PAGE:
Thursday, September 17, 2009

Amelia Bailey -Part One

“...but there is no record of her musical career, if indeed it ever bloomed.”

So penned, in regard of Miss Bailey, Peter Game, author of “The Music Sellers” who had never tracked her career, which was in point of fact twenty years long and if measured by distance travelled and continents covered would have her eclipse the most famous of vocal names.

Amelia Elizabeth Bailey was born in Soho, London, the daughter of George Bailey (c.1805-1885), saddler and his wife Amelia Howell (1807-1889), both of whom were living in London at the time of the 1841 Census, in London. George was the son of Robert and Louis Bailey and Amelia Howell, the daughter of William Howell (a tailor by profession) and Louisa. George and Amelia had married on the 17th of May 1838 at St. Anne’s in Soho. The first child was born in London, a girl named Sarah Amelia Louisa Bailey, of whom we have no record save her passing with her brother George Howell Bailey (born and died in St. Olave’s London) who died during the July-September quarter of 1842. Amelia was next and arrived and survived on the 5th of November 1843. There followed sometime later a brother named George Robert Bailey, born 14th February 1845.

Amelia’s soul had hardly four years purchase on English soil when she was carried away on a ship on the emigration route to the colony of New South Wales, Australia in 1846. When she arrived, it was 5 years before the discovery of gold in Victoria and 7 years before the 1849 bonanza of California, so gold was not on George’s mind when he left London. A better life perhaps, far from the scythe wielding smog and the industrially corrupted air of a Dickensian London which had claimed two of their children already, might have been the motivating force. It was a well made gamble. George moved to Melbourne in 1851 when the gold fever struck and found work in the colony of Victoria as a saddler where two more children were born, Mary [Louisa?] Jane, and Sarah Jane Ellen, born 1853 in Melbourne were born in Victoria but died in infancy. Mrs. Bailey had lost three children and had just two left.

The colony of Melbourne was a bubbling copperpot of desperation and excitement containing such disparate groups who needed to stand together or disintegrate along their own lines. Melbourne had neither the population nor funds to build separate schools for every denomination of different shade and tint. Many schools, though rendered in a particular hue of religious belief accepted students of theological kin.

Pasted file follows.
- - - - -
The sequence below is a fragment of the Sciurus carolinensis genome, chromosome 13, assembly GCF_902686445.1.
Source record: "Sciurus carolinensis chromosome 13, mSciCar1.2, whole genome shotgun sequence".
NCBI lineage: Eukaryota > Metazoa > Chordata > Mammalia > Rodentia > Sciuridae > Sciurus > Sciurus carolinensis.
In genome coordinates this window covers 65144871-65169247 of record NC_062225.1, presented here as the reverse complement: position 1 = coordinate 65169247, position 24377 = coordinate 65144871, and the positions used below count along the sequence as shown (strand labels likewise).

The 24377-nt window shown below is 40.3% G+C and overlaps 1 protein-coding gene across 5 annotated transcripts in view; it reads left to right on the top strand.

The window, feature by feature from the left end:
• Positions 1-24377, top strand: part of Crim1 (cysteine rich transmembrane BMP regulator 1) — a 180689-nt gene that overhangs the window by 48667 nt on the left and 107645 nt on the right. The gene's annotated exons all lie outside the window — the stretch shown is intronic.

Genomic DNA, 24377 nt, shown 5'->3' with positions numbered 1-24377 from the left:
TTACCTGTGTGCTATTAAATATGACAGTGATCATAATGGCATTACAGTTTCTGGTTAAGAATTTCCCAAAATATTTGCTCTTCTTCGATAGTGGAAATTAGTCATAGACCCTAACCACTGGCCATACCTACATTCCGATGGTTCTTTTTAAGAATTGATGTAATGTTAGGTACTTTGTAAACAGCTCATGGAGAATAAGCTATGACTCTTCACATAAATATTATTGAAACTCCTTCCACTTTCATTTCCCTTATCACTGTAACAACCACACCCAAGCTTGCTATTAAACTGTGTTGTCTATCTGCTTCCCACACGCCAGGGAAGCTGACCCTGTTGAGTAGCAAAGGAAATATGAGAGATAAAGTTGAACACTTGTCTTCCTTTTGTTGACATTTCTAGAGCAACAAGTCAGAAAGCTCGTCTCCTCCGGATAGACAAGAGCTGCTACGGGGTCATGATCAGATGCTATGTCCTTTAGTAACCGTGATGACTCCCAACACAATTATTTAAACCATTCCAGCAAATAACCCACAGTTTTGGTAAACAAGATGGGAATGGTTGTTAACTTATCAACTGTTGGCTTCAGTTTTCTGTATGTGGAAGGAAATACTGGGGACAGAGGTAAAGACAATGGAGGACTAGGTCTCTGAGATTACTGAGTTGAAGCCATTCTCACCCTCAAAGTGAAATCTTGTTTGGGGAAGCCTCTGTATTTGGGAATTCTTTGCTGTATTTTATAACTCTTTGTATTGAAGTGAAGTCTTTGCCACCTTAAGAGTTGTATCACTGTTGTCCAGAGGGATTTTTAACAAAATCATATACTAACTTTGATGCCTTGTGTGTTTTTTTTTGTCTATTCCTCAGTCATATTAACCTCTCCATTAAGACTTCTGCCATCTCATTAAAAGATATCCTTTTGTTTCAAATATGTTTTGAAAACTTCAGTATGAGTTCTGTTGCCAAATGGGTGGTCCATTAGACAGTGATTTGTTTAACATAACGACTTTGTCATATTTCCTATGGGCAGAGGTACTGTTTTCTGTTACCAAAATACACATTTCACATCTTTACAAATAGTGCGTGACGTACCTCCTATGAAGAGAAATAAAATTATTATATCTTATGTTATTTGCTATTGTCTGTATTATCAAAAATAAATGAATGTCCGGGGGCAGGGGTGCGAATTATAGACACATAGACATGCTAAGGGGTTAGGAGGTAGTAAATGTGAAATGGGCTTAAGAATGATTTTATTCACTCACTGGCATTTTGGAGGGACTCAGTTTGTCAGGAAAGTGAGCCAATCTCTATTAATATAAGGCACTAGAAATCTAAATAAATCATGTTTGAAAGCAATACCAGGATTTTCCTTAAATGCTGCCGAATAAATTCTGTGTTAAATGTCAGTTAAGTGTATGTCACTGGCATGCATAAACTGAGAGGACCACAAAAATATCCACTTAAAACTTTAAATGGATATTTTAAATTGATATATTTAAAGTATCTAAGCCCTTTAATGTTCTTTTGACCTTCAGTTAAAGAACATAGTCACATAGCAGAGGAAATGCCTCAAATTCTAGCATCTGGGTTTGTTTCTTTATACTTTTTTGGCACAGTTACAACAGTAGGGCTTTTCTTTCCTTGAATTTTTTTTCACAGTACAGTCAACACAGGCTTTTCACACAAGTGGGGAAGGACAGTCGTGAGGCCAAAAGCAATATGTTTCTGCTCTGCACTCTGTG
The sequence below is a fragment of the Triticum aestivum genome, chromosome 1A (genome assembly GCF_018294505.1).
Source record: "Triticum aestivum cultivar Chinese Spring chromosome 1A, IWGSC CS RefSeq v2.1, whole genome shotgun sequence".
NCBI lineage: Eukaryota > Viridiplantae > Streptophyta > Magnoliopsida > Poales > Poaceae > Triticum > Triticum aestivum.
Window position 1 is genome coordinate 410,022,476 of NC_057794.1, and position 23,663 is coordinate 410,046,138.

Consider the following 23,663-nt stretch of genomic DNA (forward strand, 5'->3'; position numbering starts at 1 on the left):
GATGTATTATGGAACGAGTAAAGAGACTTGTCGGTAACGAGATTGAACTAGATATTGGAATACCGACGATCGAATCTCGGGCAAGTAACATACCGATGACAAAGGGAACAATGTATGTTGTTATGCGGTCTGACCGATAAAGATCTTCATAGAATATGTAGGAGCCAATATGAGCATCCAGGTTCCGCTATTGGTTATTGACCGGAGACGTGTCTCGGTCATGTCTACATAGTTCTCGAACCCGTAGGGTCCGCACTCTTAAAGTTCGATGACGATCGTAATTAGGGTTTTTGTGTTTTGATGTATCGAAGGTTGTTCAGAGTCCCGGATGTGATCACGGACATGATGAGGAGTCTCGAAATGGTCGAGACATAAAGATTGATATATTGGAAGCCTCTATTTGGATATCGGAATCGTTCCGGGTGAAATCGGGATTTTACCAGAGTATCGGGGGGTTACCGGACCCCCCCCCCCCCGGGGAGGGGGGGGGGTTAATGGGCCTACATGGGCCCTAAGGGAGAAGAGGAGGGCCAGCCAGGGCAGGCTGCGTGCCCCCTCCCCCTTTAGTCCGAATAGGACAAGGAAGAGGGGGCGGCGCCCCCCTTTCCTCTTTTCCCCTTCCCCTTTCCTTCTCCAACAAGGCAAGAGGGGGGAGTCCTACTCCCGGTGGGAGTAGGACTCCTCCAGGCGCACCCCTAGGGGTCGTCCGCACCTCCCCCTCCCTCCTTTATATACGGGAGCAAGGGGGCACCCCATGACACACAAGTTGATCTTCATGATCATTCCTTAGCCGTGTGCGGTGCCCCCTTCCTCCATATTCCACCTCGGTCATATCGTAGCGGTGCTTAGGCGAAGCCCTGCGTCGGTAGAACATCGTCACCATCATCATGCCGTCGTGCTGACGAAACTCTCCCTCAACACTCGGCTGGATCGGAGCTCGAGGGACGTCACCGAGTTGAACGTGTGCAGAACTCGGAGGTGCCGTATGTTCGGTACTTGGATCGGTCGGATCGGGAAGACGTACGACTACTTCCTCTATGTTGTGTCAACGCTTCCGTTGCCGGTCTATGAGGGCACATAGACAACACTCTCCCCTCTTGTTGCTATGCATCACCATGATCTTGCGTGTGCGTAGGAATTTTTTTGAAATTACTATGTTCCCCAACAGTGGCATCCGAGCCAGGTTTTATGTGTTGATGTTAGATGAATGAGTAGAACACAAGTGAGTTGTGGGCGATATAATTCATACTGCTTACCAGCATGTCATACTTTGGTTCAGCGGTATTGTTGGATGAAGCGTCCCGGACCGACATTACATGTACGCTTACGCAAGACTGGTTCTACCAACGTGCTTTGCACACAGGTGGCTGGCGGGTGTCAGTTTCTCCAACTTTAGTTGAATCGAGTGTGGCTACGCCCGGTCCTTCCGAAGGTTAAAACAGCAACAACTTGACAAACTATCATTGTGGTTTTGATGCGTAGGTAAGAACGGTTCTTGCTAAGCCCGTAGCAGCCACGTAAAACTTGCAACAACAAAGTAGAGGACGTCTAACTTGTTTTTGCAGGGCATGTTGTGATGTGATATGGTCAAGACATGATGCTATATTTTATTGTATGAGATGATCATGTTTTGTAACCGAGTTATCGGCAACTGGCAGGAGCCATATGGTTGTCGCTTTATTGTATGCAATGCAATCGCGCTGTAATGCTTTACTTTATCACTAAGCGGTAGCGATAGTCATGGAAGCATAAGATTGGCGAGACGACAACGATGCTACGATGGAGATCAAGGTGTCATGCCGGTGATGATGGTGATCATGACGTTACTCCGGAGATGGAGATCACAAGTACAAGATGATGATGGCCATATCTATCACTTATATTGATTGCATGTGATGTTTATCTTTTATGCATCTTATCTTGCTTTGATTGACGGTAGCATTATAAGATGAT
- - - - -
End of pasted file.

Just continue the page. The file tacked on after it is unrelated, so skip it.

The gold rush of 1851 brought fortune hunters, as gold rush’s tend to do but it also attracted the enterpreneurs both small and large who were the suppliers, outfitters, purveyors and nabobs of all sorts of goods from beer, to ladies hats, from picks, to shoes, and what wasn’t imported, was manufactured on the spot from what was available. In happy addition, it brought men of talent and skill who, having turned their hand to teasing gold from a claim, soon realized that a better and more constant living could be made in being a school teacher, shop owner, clerk or subsequent variation on whatever trade or inclination they left behind in England, Scotland, Ireland or Europe.

George Leavis Allan (1826-1934) was one such adventurer who turned from the gold-pan to music education and eventually to sheet music and a Melbourne emporium icon. It is of note that his mother was an Ann Bailey, who’s family had lived in St Olaves, where lived also George Robert Bailey and wife Amelia. I wonder if Amelia was a cousin of some sort?

In 1853 George Leavis Allan started public teaching of Ladies and Gentlemen and later that same year started to teach as part of the school system and ended by being appointed the singing teacher for various schools and had in the course of his charge of teaching the children of Melbourne how to sing, discovered Amelia’s voice and recommened her for further training with a seasoned and professional musician, the Germanic gentleman, Herr Carl Gotfried Elsasser, who was scholarly, disciplined but an odd creature for his day in the handling of teaching.

No comments:

Post a Comment